The report ranks Oregon 32nd in the nation for child well-being, which measures factors such as the economic security of parents, access to healthcare and quality of education.
Tonia Hunt, the executive director for Children First for Oregon, the state partner of the KIDS Count project, said Oregon’s child well-being rating has been worsening over the years.
“We are continuing to see Oregon’s national rankings drop over a number of years. This is not an aberration in the data, this is now a trend,” Hunt said.
The most dire number from the KIDS Count report was the very low rating of economic well-being of Oregonians, 41 out of 50 -- only nine states fared worse than Oregon.
This number was determined by the number of children living in poverty, the number of parents without secure employment and the number of teenagers who are neither enrolled in school nor working. Hunt said many families are still living in poverty even though the economy has improved.
“Oregon families have just not recovered from the Great Recession at the same rate that other states are showing recovery, and that’s concerning,” she said.
High housing costs also contribute to the struggles of families in Oregon. Nationwide, 35 percent of children lived in cost-burdened households. In Oregon, that number is 38 percent, with 323,000 children living in homes where more than 30 percent of monthly household pretax income is spent on housing-related expenses, including rent, mortgage payments, taxes and insurance.
Hunt says that the rising housing costs in Oregon have become a “significant burden” on the economic well-being of families in the state.
A recent report from the S&P/Case-Shiller 20-city real estate price index showed the Portland metro area had the steepest rise in home prices in the nation. Home prices rose an average of 12.3 percent over the last year -- over twice the rate of growth in cities like Boston, Las Vegas or Phoenix who were all under 6 percent price inflation.
Portland rent increases have been even larger: a report from ABODO.com, an online apartment marketplace, found a 14 percent increase over the course of a month from February to March 2016. Portland saw the largest increase in average rents in the nation.
Hunt said the KIDS Count education rank is also worrying. Oregon was rated 34th out of 50 for a lack of early childhood education, a low graduation rate and lack of proficiency in reading in math. Two-thirds of Oregon students were not capable readers by fourth grade and two-thirds of students lacked math competence at eighth grade.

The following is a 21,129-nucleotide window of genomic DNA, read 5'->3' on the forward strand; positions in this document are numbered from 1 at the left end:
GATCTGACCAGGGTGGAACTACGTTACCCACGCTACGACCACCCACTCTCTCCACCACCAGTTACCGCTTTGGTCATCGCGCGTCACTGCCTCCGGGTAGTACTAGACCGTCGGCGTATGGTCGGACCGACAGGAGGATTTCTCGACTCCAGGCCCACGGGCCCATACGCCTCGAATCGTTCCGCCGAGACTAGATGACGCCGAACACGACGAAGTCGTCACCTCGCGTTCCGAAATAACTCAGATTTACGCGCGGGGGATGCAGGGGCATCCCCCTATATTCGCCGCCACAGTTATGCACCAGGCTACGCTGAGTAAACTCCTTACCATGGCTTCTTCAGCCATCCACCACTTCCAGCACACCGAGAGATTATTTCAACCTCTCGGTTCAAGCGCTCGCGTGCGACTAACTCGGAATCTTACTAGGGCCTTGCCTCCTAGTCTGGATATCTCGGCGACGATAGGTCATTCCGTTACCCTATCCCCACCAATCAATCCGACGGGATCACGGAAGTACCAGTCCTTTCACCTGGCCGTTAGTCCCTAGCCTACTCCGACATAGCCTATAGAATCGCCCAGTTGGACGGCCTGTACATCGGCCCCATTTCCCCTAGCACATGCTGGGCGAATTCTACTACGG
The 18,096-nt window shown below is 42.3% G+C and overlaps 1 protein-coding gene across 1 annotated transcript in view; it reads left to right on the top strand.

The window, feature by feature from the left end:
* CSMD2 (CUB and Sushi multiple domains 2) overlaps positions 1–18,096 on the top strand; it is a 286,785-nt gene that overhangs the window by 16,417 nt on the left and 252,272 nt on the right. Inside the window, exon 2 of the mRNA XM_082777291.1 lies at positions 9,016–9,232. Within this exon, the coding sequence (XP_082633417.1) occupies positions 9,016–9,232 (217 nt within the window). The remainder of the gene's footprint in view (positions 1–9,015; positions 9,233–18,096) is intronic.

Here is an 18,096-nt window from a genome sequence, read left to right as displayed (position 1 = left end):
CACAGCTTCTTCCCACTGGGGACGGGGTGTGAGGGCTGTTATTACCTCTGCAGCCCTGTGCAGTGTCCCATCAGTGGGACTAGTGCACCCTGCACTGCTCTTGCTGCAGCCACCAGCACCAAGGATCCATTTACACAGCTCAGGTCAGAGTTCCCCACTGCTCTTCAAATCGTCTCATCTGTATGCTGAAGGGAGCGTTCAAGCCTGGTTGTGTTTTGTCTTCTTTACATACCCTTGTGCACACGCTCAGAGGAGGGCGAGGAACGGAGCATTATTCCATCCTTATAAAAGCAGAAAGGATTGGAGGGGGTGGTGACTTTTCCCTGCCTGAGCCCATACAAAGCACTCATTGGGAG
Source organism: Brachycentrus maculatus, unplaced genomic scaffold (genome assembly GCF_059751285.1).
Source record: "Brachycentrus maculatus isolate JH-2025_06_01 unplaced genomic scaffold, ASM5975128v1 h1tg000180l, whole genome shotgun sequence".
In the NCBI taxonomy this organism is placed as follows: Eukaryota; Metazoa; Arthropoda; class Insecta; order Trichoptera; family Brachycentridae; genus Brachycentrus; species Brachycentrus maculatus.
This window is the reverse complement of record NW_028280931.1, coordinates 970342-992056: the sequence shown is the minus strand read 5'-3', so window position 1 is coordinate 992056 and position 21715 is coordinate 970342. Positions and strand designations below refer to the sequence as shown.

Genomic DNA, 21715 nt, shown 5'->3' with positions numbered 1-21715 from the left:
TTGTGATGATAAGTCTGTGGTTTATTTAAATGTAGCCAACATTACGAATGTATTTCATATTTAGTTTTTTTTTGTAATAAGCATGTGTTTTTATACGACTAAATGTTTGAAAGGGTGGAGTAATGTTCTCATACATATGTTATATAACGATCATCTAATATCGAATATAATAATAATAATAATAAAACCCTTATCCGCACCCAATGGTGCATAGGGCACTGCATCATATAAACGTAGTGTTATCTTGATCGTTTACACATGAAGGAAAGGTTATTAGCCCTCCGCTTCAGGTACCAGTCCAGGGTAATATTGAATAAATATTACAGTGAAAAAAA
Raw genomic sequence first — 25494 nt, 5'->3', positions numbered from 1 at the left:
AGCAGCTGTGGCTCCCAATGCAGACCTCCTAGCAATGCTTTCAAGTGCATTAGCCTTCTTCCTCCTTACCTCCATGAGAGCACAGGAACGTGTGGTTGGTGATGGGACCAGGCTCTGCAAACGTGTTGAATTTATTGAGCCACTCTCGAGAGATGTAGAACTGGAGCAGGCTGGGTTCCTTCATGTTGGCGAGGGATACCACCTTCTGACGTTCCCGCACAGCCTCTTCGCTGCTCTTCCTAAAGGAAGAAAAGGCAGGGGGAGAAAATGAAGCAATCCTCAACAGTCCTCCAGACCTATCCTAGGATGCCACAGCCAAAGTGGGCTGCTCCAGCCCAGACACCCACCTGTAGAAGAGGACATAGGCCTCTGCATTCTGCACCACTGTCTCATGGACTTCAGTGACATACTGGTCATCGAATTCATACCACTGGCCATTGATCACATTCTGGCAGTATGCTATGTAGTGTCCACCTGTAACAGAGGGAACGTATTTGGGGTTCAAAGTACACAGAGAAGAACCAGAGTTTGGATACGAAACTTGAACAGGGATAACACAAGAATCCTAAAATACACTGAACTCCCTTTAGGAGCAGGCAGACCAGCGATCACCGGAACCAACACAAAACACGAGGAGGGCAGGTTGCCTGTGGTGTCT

The 2015 and 2016 state legislative sessions have been working to repair education in Oregon. Hunt said there has been more funding support for preschoolers and students who qualify for free and reduced lunch. There have also been changes in policy to reduce suspensions and to curb chronic absenteeism.
“It is still early to evaluate the impact of these investments and policy changes but we believe there will be positive results in coming years,” Hunt said.
The KIDS Count Data set for Black children in Oregon paints an even bleaker picture. In every category, Black children had more negative circumstances than white children. Black children were more likely to live in poverty, more likely to give birth early and to have children with low birth weights.
Black children were less likely to be enrolled in early childhood education, less likely to finish high school on time and less likely to live in two-parent families.
Some of the hopeful highlights from the KIDS Count data involved the health and community structures in Oregon. There are fewer low birth weight babies than the national average, fewer children without access to health insurance and there are relatively few teenage deaths, according to the data.
According to Hunt, these good health and wellness ratings come from policies and investments that had been made years ago, such as the Oregon State Children’s Health Insurance Program (CHIP) which offers low-cost or free health insurance to Oregon to children who are not insured. The 2008 Healthy Kids Plan further expanded access by subsidizing childrens’ health plans for middle income families.
Hunt believes the economic wellbeing and education ratings would be similarly improved with investment and public policy changes such as the $15 minimum wage and the upcoming vote on a corporate tax hike.
“I think it is time to sound the alarm in Oregon,” Hunt said. “It is time for the adults in Oregon to take responsibility for ensuring that Oregon is the place we want it to be for kids.”